Chest Pain Types : How to Tell if it’s Heart Disease?

Heart Disease

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What Type of Chest Pain? Is it Likely to be Heart Disease?

It could be a sign of heart disease without us realizing it. If you are someone who is concerned that you or someone close to you may be at risk of heart disease, don’t just sit and worry. Let’s check to make sure what type of chest pain symptoms are indicative of “heart disease.”

Frequent left-sided chest pain may not always be related to heart disease.

Although tight and constricting chest pain that feels like something is pressing on the left side of the chest may be a symptom commonly associated with heart disease, it doesn’t necessarily indicate a hundred percent certainty of heart disease. Some people may experience sharp, stabbing chest pain similar to indigestion or pain in the rib cage, which may not necessarily be related to heart disease. Besides being the location of the heart, the left side of the chest also contains heart muscles, delicate rib bones, and numerous nerves. If we engage in excessive physical activity or adopt incorrect posture, it can also lead to sudden chest pain.

The diagnosis of heart disease must consider other accompanying symptoms, such as palpitations, dizziness, lightheadedness, and shortness of breath, as well as individuals with risk factors for heart disease, such as high blood pressure, high cholesterol, or diabetes.

Chest tightness… because the heart doesn’t receive enough blood supply.

In reality, chest tightness caused by heart disease refers to the condition of narrowed coronary arteries, which leads to insufficient blood supply to the heart. This results in chest pain with specific characteristics, such as a tight, squeezing sensation in the middle of the chest that may radiate to the neck, back, or either arm, or both. Additionally, symptoms like sweating, nausea, weakness, and palpitations may occur.

Warning Signs of “Heart Disease” – See a Doctor Promptly if Experiencing These Symptoms:

  • Chest pain: The pain is often described as tightness or squeezing, as if something heavy is pressing on the chest. Some individuals may also experience pain radiating to the arms.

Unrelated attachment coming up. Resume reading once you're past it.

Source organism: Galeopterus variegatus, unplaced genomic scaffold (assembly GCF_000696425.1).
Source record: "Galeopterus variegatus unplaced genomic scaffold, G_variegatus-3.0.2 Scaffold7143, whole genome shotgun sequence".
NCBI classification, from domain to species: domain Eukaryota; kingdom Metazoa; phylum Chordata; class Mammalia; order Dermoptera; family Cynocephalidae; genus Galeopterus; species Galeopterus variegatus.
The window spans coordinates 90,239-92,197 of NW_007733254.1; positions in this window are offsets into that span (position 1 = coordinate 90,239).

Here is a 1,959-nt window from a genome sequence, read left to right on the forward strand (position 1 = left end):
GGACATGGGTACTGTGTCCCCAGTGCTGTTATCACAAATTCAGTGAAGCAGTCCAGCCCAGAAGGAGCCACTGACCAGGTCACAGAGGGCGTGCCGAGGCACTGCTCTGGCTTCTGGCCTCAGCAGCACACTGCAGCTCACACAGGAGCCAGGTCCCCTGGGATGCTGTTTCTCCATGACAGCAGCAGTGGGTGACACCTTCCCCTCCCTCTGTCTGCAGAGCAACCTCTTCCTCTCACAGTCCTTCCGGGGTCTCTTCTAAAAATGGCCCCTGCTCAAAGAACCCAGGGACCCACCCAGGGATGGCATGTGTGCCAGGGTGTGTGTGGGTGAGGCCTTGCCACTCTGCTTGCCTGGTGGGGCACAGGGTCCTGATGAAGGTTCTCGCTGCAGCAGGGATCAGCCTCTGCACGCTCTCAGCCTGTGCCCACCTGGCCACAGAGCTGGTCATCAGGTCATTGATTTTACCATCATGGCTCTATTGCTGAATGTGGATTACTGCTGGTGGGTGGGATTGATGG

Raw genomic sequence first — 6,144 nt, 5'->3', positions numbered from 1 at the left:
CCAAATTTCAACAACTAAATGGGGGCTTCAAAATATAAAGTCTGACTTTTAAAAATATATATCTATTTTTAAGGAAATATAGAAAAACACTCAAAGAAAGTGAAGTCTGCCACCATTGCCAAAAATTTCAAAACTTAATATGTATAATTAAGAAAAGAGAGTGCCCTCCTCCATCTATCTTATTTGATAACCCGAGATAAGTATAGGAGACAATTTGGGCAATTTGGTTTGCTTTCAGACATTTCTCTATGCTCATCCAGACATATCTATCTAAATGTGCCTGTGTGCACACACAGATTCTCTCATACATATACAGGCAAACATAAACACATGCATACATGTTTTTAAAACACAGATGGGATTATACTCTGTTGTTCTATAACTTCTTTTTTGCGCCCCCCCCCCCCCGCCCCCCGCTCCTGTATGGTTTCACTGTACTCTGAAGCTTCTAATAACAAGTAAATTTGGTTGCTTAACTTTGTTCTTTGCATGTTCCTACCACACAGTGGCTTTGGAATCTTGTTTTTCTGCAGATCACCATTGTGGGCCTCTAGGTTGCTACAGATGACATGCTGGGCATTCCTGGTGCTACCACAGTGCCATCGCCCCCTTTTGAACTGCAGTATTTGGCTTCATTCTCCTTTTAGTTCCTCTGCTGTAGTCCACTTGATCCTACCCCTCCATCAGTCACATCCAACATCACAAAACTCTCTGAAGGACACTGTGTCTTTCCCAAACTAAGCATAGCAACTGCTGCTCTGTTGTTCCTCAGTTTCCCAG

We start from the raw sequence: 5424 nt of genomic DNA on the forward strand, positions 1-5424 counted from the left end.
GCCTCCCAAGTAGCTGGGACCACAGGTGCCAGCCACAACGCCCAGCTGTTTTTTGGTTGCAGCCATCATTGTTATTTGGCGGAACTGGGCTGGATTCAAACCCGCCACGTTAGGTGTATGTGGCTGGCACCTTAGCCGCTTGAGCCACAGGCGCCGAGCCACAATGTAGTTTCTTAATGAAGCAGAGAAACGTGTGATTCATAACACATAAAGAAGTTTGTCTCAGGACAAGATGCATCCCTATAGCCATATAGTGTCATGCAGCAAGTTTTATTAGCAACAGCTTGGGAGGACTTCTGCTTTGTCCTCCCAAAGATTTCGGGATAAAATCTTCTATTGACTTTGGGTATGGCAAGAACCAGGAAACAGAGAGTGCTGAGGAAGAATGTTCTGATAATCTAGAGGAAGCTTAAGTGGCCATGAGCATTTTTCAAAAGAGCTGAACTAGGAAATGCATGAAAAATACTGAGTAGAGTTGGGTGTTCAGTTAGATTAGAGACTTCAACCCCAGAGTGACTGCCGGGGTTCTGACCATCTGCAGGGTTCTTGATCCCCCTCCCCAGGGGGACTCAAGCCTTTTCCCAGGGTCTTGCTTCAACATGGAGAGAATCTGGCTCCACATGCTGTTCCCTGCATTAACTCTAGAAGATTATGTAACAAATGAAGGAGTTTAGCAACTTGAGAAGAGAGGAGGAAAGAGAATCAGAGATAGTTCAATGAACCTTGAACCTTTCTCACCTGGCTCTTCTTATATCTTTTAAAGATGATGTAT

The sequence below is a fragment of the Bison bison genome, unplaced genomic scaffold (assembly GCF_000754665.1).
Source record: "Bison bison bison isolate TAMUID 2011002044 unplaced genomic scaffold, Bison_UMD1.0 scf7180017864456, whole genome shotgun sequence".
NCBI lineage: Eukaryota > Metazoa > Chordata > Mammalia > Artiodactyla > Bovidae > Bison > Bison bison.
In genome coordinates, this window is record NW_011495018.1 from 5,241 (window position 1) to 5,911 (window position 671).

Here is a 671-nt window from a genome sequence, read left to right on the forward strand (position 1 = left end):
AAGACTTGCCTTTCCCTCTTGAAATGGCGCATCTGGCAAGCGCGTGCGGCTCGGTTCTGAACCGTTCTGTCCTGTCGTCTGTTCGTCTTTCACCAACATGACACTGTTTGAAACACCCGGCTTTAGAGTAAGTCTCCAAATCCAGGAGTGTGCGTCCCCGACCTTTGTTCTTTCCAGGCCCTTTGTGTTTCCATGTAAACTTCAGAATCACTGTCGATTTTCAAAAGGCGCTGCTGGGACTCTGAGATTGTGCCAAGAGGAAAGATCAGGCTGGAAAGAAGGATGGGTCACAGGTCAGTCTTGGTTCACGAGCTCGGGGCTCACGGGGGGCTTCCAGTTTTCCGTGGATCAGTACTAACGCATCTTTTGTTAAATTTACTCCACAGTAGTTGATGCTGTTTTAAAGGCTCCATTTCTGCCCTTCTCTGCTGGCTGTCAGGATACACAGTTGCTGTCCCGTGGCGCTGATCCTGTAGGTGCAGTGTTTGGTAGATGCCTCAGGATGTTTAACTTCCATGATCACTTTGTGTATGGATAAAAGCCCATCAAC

• Easily fatigued, shortness of breath: Some may experience breathlessness to the point of being unable to speak or may have audible sounds when breathing.
  • Irregular or rapid heartbeat: Abnormal heart rhythms or palpitations may cause the heart to race, resulting in palpitations accompanied by chest tightness, fatigue, dizziness, or fainting.
  • Swollen legs: Due to the blockage of blood flow to the right side of the heart, blood accumulates in the legs, leading to abnormal swelling.
  • Fainting, dizziness, lightheadedness: These symptoms may indicate a temporary loss of consciousness or near-fainting, which can be caused by a momentary stoppage of the heart.

How to Determine if it is “Heart Disease”?

Initially, the doctor will gather a medical history, including any concerning symptoms and risk factors for the patient. Then, a comprehensive physical examination of the whole body, including the cardiovascular system, will be conducted. This may involve listening to the heart sounds, measuring blood pressure, performing a chest X-ray, and conducting an electrocardiogram (EKG) and exercise stress test (EST) to assess heart function during physical exertion. For individuals who are unable to exercise, echocardiography, which uses high-frequency sound waves, may be used to examine the heart.

These Conditions Can Also Cause Chest Pain:

  • In reality, chest pain may not always be indicative of heart disease. There are other conditions that can cause chest pain unrelated to heart disease, such as acid reflux, pulmonary hypertension, hepatitis, asthma, rib fractures, or contusions.
  • It is important to be aware of any abnormalities occurring in the body because the “heart” is a vital organ. If any abnormalities arise, it is crucial to promptly consult a doctor in order to determine the cause as quickly as possible.

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